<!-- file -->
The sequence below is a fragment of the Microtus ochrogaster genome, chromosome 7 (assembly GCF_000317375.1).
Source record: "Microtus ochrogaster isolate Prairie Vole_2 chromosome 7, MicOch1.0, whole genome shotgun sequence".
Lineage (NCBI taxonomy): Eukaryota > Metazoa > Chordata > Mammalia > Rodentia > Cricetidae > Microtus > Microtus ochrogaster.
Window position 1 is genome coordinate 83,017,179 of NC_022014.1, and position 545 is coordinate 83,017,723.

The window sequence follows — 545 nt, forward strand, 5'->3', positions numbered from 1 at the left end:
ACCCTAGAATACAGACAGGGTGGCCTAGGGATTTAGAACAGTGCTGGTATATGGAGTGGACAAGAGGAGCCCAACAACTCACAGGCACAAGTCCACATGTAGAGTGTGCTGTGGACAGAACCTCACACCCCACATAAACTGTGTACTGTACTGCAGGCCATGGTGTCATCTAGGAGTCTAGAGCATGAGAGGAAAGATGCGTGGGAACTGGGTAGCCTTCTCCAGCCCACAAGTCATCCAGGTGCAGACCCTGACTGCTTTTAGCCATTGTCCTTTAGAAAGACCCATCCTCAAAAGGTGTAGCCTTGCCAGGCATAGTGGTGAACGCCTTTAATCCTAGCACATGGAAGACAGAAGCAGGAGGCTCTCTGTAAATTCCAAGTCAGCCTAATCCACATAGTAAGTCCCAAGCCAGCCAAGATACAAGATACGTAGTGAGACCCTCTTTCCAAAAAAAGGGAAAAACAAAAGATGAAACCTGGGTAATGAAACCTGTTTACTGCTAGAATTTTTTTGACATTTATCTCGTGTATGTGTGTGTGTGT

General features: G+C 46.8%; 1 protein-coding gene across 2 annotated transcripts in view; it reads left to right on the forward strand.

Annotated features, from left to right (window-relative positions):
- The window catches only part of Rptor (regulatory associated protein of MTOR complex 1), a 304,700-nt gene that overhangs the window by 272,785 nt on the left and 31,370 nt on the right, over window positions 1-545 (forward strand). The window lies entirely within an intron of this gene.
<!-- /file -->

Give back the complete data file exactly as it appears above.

The sequence below is a fragment of the Microtus ochrogaster genome, chromosome 7 (assembly GCF_000317375.1).
Source record: "Microtus ochrogaster isolate Prairie Vole_2 chromosome 7, MicOch1.0, whole genome shotgun sequence".
Lineage (NCBI taxonomy): Eukaryota > Metazoa > Chordata > Mammalia > Rodentia > Cricetidae > Microtus > Microtus ochrogaster.
Window position 1 is genome coordinate 83,017,179 of NC_022014.1, and position 545 is coordinate 83,017,723.

The window sequence follows — 545 nt, forward strand, 5'->3', positions numbered from 1 at the left end:
ACCCTAGAATACAGACAGGGTGGCCTAGGGATTTAGAACAGTGCTGGTATATGGAGTGGACAAGAGGAGCCCAACAACTCACAGGCACAAGTCCACATGTAGAGTGTGCTGTGGACAGAACCTCACACCCCACATAAACTGTGTACTGTACTGCAGGCCATGGTGTCATCTAGGAGTCTAGAGCATGAGAGGAAAGATGCGTGGGAACTGGGTAGCCTTCTCCAGCCCACAAGTCATCCAGGTGCAGACCCTGACTGCTTTTAGCCATTGTCCTTTAGAAAGACCCATCCTCAAAAGGTGTAGCCTTGCCAGGCATAGTGGTGAACGCCTTTAATCCTAGCACATGGAAGACAGAAGCAGGAGGCTCTCTGTAAATTCCAAGTCAGCCTAATCCACATAGTAAGTCCCAAGCCAGCCAAGATACAAGATACGTAGTGAGACCCTCTTTCCAAAAAAAGGGAAAAACAAAAGATGAAACCTGGGTAATGAAACCTGTTTACTGCTAGAATTTTTTTGACATTTATCTCGTGTATGTGTGTGTGTGT

General features: G+C 46.8%; 1 protein-coding gene across 2 annotated transcripts in view; it reads left to right on the forward strand.

Annotated features, from left to right (window-relative positions):
- The window catches only part of Rptor (regulatory associated protein of MTOR complex 1), a 304,700-nt gene that overhangs the window by 272,785 nt on the left and 31,370 nt on the right, over window positions 1-545 (forward strand). The window lies entirely within an intron of this gene.